Astrix Raises $500,000 From Outset Ventures To Power Satellites With Inflatable Space Tech

AUCKLAND, New Zealand, April 21, 2021 – Astrix Astronautics, a start-up developing high-performance power systems for small spacecraft, has raised $500,000 in a pre-seed funding round led by Outset Ventures (formerly Level Two Ventures), with support from Icehouse Ventures, Sir Stephen Tindall’s K1W1 and Rocket Lab.

Founded by University of Auckland science and engineering students Fia Jones, alongside Will Hunter and Max Daniels, Astrix’ inflatable solar array technology combines power generation and storage into one structure, harnessing energy from the sun to provide an unparalleled level of power generation for small satellites.

The Astrix investment marks the first funding round led by Outset Ventures and is the sixth investment from its $10 million Deep Technology fund.

The funds will be used to build a space-ready prototype of the Astrix power system, scheduled for its first launch in July on a Rocket Lab satellite rideshare mission to test its viability at an altitude of 500km. The funds will also be used for further research and development.

Astrix’s technology boasts a collection of solar panels, stored within a lightweight power system that inflates once the small spacecraft is launched, providing up to 300W/kg of electricity for small satellites weighing up to 500kg, which CEO Fia Jones says provides more than double the amount of power currently available for such satellites.

The company’s lighter, flexible inflatable structures are used to deploy the solar panels, replacing the traditional, more bulky, less reliable, mechanical structures that involve an increasing number of multiple moving parts as more panels are added.

And while inflatable structures have been used in space for a number of decades, they have not yet been developed to power systems for smaller spacecraft. And Astrix is aiming to fill this gap.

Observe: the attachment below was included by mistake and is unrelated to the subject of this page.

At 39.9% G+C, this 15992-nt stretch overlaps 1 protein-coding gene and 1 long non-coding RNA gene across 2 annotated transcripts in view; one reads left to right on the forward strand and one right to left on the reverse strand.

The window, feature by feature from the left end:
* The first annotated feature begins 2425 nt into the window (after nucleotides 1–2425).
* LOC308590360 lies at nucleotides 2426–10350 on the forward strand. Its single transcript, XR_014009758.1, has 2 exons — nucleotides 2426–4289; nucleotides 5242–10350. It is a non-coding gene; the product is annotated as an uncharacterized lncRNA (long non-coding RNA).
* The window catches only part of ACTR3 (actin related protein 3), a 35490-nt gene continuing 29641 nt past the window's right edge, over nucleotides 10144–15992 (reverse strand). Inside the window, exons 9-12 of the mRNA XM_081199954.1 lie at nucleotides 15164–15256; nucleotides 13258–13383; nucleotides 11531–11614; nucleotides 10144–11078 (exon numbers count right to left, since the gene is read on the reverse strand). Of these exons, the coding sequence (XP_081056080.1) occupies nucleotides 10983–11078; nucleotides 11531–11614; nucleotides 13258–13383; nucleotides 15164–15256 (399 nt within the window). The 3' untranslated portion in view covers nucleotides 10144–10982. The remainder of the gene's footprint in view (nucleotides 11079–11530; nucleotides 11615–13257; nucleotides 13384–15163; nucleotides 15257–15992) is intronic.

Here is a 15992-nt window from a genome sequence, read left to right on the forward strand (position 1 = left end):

“We are very grateful for the funding and support provided by the team at Outset Ventures,” says Ms Jones, who started developing the technology two years ago at the age of 19, while studying physics and participating in the university’s Auckland Programme for Space Systems.

“The incredible network of investors and mentors we’ve met through Outset Ventures has been invaluable as we learn the ropes of starting a new business while testing new power systems that will make space missions more efficient and successful.”

The company’s upcoming space launch follows a successful test of its technology earlier this year within a vacuum chamber at Rocket Labs’ Auckland facilities, where Astrix has been based since its formation in February.

Rocket Lab CEO Peter Beck, who sits on the Astrix advisory board says, “The pace of the space industry is rapidly accelerating and we need more companies like Astrix setting out to help the thousands of businesses relying on satellites to advance their missions and crack some of the world’s pressing problems like climate change and food scarcity.

“It is exciting to see the next generation of entrepreneurs like Fia growing global space startups from New Zealand.”

Astrix will join three other aerospace companies in residence at Outset Ventures and will be the first startup to shift into the newly refurbished laboratory spaces once the renovations are scheduled for completion in July.

“Fia is a passionate entrepreneur with a formidable drive who is developing an elegant solution to a broad problem faced by a massive growth space industry,” says Outset Ventures CEO Imche Fourie. “We are excited to be supporting the dynamic Astrix team and welcome the company into our facilities, where they join other exceptional entrepreneurs, investors and mentors tackling global challenges who are part of New Zealand’s fast-growing deep tech community.”

A 2021 Euroconsult report, anticipates the global small satellite manufacturing and launch market to more than triple over the next decade, to $US 54 billion, with a predicted 14,000 “smallsats” weighing up to 500kg launched by 2030.

21 April 2021.

Article credit to Scoop Business